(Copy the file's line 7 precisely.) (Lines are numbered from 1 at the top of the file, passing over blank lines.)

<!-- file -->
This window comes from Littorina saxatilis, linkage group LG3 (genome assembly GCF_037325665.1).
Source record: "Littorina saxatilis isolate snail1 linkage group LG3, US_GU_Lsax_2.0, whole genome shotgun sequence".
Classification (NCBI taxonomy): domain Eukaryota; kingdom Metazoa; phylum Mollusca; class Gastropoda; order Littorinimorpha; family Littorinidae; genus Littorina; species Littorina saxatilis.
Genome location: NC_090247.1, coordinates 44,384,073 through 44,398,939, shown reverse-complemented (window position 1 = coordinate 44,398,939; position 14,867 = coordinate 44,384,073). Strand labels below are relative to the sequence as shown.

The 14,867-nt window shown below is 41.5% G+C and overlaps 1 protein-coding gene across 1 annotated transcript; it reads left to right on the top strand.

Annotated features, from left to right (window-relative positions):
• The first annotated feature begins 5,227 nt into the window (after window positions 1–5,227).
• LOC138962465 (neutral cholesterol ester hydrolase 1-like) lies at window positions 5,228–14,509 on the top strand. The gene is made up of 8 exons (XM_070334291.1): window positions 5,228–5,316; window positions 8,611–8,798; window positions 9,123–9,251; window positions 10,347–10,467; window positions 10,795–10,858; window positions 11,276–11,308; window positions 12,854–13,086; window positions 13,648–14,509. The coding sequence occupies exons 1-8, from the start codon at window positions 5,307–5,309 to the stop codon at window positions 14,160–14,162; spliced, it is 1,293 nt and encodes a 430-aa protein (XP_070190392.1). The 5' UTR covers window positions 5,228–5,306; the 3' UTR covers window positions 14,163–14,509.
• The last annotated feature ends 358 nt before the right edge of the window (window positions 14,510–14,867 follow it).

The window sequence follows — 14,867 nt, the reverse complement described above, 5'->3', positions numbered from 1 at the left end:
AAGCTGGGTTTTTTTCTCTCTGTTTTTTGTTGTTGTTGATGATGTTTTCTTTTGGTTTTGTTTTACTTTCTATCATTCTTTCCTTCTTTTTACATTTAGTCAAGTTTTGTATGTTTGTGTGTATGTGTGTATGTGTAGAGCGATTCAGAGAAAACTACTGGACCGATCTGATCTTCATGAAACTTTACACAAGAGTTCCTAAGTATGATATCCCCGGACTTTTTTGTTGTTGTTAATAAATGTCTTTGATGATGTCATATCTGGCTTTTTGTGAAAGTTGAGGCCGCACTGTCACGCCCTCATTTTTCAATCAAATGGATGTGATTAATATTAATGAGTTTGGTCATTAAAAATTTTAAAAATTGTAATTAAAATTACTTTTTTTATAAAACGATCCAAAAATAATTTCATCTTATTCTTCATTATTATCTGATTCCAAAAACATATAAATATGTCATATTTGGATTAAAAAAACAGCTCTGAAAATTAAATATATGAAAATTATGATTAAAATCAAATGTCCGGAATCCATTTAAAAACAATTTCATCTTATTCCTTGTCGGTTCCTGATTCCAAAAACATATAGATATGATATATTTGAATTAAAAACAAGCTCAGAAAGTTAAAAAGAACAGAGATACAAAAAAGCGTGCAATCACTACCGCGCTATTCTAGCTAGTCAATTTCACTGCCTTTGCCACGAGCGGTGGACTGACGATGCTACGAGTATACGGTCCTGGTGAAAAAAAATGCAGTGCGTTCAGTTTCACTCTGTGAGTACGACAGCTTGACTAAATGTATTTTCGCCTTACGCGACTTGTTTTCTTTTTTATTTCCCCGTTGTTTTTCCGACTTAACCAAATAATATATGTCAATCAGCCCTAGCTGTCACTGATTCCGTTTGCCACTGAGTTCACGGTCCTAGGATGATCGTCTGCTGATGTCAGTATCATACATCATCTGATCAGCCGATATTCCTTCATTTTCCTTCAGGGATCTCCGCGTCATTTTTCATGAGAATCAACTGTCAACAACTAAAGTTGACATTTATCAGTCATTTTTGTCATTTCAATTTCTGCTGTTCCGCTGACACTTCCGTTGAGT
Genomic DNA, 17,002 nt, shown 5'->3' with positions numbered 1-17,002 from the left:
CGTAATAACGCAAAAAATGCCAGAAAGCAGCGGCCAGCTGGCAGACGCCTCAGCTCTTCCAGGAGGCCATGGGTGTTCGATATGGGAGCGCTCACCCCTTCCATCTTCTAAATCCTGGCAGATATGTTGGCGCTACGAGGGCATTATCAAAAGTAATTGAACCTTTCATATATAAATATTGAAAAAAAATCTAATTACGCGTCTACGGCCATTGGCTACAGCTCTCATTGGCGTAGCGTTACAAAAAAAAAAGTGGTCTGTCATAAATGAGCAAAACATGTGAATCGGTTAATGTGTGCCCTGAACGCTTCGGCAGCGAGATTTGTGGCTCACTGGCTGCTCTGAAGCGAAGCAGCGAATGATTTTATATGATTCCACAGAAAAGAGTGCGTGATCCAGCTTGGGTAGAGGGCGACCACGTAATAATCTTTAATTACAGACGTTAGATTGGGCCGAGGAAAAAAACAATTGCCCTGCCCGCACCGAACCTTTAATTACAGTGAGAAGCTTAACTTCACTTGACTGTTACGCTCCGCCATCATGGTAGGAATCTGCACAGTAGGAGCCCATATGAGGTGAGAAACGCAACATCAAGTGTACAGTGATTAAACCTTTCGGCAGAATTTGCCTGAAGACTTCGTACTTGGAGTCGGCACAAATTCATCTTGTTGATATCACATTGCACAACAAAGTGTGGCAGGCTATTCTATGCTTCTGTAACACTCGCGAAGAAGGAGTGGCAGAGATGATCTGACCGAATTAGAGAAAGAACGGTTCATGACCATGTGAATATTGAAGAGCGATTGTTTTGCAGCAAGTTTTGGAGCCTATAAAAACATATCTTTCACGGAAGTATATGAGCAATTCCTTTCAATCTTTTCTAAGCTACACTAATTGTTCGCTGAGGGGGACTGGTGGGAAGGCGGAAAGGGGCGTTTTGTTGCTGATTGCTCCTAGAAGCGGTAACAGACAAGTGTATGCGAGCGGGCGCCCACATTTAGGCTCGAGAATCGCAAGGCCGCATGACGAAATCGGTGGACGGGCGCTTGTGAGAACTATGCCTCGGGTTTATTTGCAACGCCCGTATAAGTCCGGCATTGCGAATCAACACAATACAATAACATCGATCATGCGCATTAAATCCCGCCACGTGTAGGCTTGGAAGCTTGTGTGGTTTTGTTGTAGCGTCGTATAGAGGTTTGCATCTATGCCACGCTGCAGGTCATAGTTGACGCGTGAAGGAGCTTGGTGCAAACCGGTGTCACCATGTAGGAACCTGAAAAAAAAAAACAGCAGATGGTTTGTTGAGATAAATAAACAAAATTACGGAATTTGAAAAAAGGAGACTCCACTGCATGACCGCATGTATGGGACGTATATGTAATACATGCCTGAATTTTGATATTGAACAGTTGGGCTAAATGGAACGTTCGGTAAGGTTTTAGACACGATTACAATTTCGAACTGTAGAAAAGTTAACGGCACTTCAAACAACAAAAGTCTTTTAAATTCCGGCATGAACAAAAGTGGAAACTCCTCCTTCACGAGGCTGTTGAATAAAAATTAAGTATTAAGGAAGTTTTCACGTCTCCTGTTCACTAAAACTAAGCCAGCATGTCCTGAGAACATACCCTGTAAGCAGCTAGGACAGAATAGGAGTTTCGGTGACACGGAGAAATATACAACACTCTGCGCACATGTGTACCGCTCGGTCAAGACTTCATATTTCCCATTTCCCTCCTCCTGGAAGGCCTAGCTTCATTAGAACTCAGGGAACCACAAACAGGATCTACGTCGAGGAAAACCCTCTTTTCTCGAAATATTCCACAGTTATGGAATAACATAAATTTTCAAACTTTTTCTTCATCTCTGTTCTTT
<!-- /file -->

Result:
• The first annotated feature begins 5,227 nt into the window (after window positions 1–5,227).